flat/apartment ~ residence (in general)

Discussion in 'All Languages' started by Gavril, Sep 12, 2013.

  1. Gavril Senior Member

    English, USA

    In some languages, the word for "apartment / flat" is a word that also means (or meant) "residence" in general.

    For example,

    Slovenian stanovanje "apartment / flat" is an abstract noun based on the verb stanovati "to live, reside"

    Icelandic íbúð "apartment / flat", similarly, looks as though it would have originally meant "residence": it's based on í "in" plus búa "to reside"

    Finnish asunto "residence" (from the verb asua "reside") can also be used in the specialized meaning of "flat, apartment", though there are more precise terms for this concept.

    Do you know of any other examples where a term meaning "residence" has become specialized to "apartment"?
    Last edited: Sep 13, 2013
  2. arielipi Senior Member

    In hebrew we only have one word for apartment and all the rest: דירה dira.
  3. apmoy70

    apmoy70 Senior Member

    Hello Gavril,

    In Greek:

    Apartment/flat: «Διαμέρισμα» [ði.a'merizma] (neut.) < modern construction (1871) calqued from the Fr. appartment; compound, prefix, adverb, and preposition «διά» [ði'a] (Classical Gr. «διὰ» diằ) --> through, across (PIE base *dis-, apart cf. Lat. dis-) + v. «μερίζω» [me'rizo] (Classical Gr. «μερίζω» mĕrízō) --> to allot (PIE *smer-, to think of, remember, care cf Lat. merēre).

    1/ «Κατοικία» [kati'ci.a] (fem.) < Classical Gr. fem. noun «κατοικία» kătoikíā --> dwelling place, habitation < compound, prefix, adverb, and preposition «κατὰ» katằ or «κάτα» kátă --> down(wards), against, along, through, over, across, concerning (PIE *kmt-, down, along cf Hit. katta (adv.), along with) + Classical masc. noun «οἶκος» oîkŏs --> house, dwelling place, household (PIE *ueiḱ-/*uoiḱ-, house cf Skt विश् (viz), people, tribe; Lat. vīcus, village, quarter)

    2/ «Διαμονή» [ði.amo'ni] (fem.) < Classical Gr. fem. noun «διαμονὴ» dĭămŏnḕ --> permanence, continuance < compound, prefix and preposition «διὰ» diằ --> through, across (PIE base *dis-, apart cf. Lat. dis) + Classical Gr. v. «μένω» ménō --> to remain, stay, wait, expect, stand fast (PIE *men-, to stay cf Skt. मन्दयति (mandayati), to stand still (v. caus.); Lat. manēre).

    1 is what we use in our every-day speech, 2 is more formal (e.g when filling out application forms instead of «κατοικία» we often read «διαμονή» or «τόπος διαμονής» ['topos ði.amo'nis] --> place of residence)
    Last edited: Sep 13, 2013
  4. ahmedcowon Senior Member

    Not in Arabic:

    Apartment/flat: شقة /shaqqa/ (from the verb شق /shaqqa/ which means "split")

    Residence: سكن /sakan/ or مسكن /maskan/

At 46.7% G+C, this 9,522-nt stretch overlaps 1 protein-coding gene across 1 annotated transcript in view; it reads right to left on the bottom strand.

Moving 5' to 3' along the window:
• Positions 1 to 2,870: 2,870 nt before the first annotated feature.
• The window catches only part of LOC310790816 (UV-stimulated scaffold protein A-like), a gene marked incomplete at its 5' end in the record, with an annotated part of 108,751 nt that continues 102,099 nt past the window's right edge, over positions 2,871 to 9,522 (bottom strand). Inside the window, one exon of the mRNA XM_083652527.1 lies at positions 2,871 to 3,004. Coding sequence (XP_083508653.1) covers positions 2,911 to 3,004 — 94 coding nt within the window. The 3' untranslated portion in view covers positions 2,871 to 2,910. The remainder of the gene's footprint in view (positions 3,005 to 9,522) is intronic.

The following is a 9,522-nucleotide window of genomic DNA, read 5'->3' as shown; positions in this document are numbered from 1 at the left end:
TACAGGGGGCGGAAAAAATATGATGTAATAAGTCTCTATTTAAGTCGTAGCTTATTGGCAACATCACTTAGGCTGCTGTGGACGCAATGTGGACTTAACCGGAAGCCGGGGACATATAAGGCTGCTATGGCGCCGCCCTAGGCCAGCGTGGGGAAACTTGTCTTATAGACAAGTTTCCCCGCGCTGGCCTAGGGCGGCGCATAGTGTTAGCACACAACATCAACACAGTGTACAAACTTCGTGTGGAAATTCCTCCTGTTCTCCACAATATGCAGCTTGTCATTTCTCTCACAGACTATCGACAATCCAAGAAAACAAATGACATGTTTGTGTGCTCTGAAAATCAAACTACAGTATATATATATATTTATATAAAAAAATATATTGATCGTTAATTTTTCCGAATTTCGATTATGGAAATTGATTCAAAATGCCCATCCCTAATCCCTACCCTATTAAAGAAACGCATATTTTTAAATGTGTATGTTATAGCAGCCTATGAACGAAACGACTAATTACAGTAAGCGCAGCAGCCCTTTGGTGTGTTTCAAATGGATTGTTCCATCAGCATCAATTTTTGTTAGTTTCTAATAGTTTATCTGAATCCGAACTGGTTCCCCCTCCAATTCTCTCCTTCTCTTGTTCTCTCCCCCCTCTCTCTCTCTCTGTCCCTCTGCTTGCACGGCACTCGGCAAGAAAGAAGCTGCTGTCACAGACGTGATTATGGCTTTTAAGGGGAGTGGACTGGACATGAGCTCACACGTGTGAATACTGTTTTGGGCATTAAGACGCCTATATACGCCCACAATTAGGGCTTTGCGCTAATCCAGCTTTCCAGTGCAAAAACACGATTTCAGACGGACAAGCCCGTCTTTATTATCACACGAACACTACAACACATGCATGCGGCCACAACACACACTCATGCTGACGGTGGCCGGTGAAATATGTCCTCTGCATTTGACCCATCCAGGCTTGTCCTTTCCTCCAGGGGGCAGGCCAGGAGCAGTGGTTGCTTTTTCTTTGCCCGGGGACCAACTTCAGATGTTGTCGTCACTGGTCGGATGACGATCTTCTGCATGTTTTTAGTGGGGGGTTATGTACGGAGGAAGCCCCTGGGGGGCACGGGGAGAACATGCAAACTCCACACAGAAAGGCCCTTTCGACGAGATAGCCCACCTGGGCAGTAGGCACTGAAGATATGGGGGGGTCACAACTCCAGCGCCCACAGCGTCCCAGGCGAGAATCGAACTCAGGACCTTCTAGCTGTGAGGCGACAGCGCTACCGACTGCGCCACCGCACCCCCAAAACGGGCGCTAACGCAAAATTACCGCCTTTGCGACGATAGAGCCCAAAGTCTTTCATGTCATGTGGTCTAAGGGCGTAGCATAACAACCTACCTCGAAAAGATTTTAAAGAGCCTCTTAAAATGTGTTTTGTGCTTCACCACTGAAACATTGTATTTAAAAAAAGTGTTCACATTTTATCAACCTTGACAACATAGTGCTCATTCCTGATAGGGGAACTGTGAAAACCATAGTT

5. ThomasK Senior Member

    (near) Kortrijk, Belgium
    Belgium, Dutch
    Dutch: no link as far as I can see now..

    - apartment: appartement, flat
    residence: huis, woning [= dwelling, habitat]

    I wondered whether we are referring to the same reality. Our appartementen date back to the 60s, refer to (large) flats in high buildings. We would not have used the word before that. Does your word refer to the same reality, or is it older?
  6. Gavril Senior Member

    English, USA
    An apartment or flat is any room (or set of rooms) in a larger building, that serves as a separate residence; theoretically, the building can be of any age.
    Last edited: Sep 16, 2013
  7. ThomasK Senior Member

    (near) Kortrijk, Belgium
    Belgium, Dutch
    Maybe, as a country boy, I have associated flats (and apartments) with taller buildings... But as far as I know there are no other terms in Dutch for what you mean; one could always call them X-kamer[room]-woning, I guess, but this kind of compound is not that common. Woning is more general than huis.
  8. Gavril Senior Member

    English, USA
    In German, the term Wohnung seems to mean both "flat / apartment" and "dwelling" in general. I suspect that this word has served as a model for the words used in many other European languages, such as those I mentioned in the original post, but there may be some other reason(s) involved.
  9. ThomasK Senior Member

    (near) Kortrijk, Belgium
    Belgium, Dutch
    One last question: do you use the stano-root in other derivations to refer to houses/ residences? I mean: there is no diminutive form here, is there?
  10. Gavril Senior Member

    English, USA
    What do you mean by diminutive form?

    I'm just a beginner in Slovenian, but the stano- root also appears at least in the adjective stanovanjski, which may not always be restricted to apartments.